In a report by the Washington Post, Elon Musk allegedly informed prospective investors in his deal to buy Twitter that he planned to get rid of nearly 75 per cent of Twitter’s 7,500 workers, bringing the company down to a skeleton staff of just over 2,000.

According to the report, Musk was said to have mentioned that he would loosen content moderation policies and potentially pivot the company to a subscription-based profit model. Twitter had earlier laid off 30% of its recruitment team in July in anticipation of Musk's takeover.

Although the social media company has circulated an internal memo stating that there were “no plans for any company-wide layoffs”, documents showed extensive plans to cut staff and cut down infrastructure costs including data centres which were already in place before Musk offered to buy the company, according to the report.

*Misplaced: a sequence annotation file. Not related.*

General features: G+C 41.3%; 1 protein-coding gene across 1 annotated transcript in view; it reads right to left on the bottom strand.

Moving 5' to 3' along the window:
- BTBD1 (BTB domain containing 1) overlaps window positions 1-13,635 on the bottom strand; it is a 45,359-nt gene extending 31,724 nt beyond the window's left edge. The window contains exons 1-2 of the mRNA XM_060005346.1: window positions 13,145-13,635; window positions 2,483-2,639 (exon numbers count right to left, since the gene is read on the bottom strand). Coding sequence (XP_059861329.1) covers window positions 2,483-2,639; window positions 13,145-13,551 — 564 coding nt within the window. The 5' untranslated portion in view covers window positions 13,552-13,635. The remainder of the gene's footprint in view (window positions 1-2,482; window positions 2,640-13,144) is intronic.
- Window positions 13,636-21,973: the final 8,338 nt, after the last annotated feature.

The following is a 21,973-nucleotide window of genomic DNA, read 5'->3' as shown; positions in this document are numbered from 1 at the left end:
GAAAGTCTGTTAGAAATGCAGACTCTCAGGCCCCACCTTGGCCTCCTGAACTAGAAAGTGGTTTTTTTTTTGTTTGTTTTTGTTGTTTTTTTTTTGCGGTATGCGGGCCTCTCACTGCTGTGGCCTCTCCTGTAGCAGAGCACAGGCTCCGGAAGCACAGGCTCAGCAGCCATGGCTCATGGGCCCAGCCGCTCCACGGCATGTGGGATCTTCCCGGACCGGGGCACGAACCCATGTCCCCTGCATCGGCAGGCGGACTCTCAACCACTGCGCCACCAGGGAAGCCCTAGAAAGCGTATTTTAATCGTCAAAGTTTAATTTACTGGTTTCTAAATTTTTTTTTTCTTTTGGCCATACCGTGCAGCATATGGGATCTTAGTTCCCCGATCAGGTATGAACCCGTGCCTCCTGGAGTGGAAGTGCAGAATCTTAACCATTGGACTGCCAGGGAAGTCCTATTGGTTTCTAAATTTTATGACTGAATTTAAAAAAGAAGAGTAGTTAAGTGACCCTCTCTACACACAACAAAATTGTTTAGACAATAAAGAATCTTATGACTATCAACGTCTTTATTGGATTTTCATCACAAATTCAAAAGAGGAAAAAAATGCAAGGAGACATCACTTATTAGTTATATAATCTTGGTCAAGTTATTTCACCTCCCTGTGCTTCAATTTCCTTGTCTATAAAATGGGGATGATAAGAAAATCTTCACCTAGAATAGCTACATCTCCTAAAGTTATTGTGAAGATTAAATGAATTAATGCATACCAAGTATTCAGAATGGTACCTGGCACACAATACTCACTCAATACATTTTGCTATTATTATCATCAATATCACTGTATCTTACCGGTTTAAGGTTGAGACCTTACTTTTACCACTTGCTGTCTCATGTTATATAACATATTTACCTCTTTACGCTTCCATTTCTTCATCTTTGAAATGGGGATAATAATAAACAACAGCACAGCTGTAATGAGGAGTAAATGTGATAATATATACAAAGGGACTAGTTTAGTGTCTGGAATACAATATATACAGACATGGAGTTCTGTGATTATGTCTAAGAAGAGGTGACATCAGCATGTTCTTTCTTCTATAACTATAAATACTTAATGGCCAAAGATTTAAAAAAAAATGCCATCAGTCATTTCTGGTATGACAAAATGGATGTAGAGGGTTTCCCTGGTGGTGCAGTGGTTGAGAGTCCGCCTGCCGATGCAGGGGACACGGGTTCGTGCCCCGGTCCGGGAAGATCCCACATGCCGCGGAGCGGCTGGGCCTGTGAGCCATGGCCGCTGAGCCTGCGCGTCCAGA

Twitter employees have since reacted to the report which came out late last week stating that the plan threaten livelihoods, access to essential healthcare and the ability for visa holders to stay in the country they work in, further adding that the company's future leadership should respect the safety and dignity of its employees.

Musk's Twitter acquisition deal has been fraught with tensions and lawsuits since his initial offer to buy the social media giant in April. The billionaire has since reaffirmed his decision to go ahead with the acquisition on original terms after trying to take an exit door from the deal.

Twitter had sued Musk, and a judge had given both sides until October 28 to work out details. Musk is now securing funding from investors to close the purchase before the deadline this Friday.